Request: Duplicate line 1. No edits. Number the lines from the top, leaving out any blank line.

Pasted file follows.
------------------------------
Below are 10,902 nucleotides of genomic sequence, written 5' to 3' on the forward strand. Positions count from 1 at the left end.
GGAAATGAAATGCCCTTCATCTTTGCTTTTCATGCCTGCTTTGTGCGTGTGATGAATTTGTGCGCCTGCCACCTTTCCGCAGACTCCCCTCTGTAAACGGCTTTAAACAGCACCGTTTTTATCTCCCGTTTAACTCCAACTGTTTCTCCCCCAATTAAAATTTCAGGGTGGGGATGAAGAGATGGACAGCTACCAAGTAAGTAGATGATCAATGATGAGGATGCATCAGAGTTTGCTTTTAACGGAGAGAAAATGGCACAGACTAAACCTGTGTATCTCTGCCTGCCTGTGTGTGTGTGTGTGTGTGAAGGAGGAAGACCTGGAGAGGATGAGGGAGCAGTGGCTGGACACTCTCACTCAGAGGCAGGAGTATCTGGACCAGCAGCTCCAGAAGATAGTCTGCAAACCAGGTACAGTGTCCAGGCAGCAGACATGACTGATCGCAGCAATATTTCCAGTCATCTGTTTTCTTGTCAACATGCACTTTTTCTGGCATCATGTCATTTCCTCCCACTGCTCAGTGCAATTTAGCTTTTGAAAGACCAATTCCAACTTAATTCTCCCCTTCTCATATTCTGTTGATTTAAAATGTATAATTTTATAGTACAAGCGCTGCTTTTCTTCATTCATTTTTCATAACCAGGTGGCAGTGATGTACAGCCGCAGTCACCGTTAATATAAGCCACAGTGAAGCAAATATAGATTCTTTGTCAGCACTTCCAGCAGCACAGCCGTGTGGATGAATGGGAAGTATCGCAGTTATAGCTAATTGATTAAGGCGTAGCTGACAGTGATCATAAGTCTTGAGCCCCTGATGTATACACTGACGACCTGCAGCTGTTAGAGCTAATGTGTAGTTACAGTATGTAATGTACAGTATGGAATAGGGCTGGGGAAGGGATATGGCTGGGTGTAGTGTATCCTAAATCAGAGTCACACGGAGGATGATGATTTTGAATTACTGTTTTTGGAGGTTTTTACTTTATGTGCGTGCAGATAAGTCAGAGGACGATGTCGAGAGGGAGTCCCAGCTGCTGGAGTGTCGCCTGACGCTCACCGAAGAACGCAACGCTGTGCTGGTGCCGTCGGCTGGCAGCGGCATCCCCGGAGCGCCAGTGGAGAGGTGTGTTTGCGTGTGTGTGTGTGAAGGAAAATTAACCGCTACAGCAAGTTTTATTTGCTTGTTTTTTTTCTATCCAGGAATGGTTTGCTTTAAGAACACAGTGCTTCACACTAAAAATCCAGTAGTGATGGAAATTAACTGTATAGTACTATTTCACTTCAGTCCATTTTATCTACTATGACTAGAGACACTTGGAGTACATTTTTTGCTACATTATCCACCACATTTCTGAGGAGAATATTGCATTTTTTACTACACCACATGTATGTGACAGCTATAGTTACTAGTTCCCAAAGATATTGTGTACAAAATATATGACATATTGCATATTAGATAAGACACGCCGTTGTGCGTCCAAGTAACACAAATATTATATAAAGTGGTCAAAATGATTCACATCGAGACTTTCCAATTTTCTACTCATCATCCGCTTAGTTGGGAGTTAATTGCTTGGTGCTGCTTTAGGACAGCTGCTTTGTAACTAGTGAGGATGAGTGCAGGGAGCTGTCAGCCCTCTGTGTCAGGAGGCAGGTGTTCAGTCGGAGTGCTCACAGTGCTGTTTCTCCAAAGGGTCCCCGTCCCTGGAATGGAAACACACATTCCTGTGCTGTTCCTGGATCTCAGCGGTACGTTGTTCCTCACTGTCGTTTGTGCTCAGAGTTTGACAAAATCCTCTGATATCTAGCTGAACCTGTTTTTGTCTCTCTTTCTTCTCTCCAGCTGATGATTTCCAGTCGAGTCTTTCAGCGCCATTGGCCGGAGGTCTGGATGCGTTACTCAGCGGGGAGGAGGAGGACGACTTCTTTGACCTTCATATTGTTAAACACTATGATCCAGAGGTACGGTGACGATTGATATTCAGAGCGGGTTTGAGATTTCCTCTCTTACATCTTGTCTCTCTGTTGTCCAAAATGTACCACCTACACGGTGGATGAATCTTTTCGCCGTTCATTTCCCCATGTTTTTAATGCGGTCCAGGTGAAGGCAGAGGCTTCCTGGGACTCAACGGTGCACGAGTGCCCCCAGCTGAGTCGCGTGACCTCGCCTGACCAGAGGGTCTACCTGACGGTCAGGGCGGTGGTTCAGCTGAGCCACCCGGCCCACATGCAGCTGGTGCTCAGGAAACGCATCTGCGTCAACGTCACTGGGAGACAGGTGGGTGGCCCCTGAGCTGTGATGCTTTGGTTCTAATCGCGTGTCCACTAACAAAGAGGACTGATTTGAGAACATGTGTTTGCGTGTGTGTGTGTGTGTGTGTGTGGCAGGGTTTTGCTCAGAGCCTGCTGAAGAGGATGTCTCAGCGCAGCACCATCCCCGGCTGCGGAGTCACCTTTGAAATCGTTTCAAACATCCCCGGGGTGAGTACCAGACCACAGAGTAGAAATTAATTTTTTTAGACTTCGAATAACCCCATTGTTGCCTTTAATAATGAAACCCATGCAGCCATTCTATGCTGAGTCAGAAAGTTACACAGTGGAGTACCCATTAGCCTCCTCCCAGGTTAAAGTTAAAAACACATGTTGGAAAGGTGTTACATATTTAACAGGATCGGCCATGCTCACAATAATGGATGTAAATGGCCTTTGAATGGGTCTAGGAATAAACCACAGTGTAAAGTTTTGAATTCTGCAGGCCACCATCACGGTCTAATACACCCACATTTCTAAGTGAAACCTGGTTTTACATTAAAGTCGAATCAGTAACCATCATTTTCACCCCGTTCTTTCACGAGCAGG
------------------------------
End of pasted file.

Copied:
Below are 10,902 nucleotides of genomic sequence, written 5' to 3' on the forward strand. Positions count from 1 at the left end.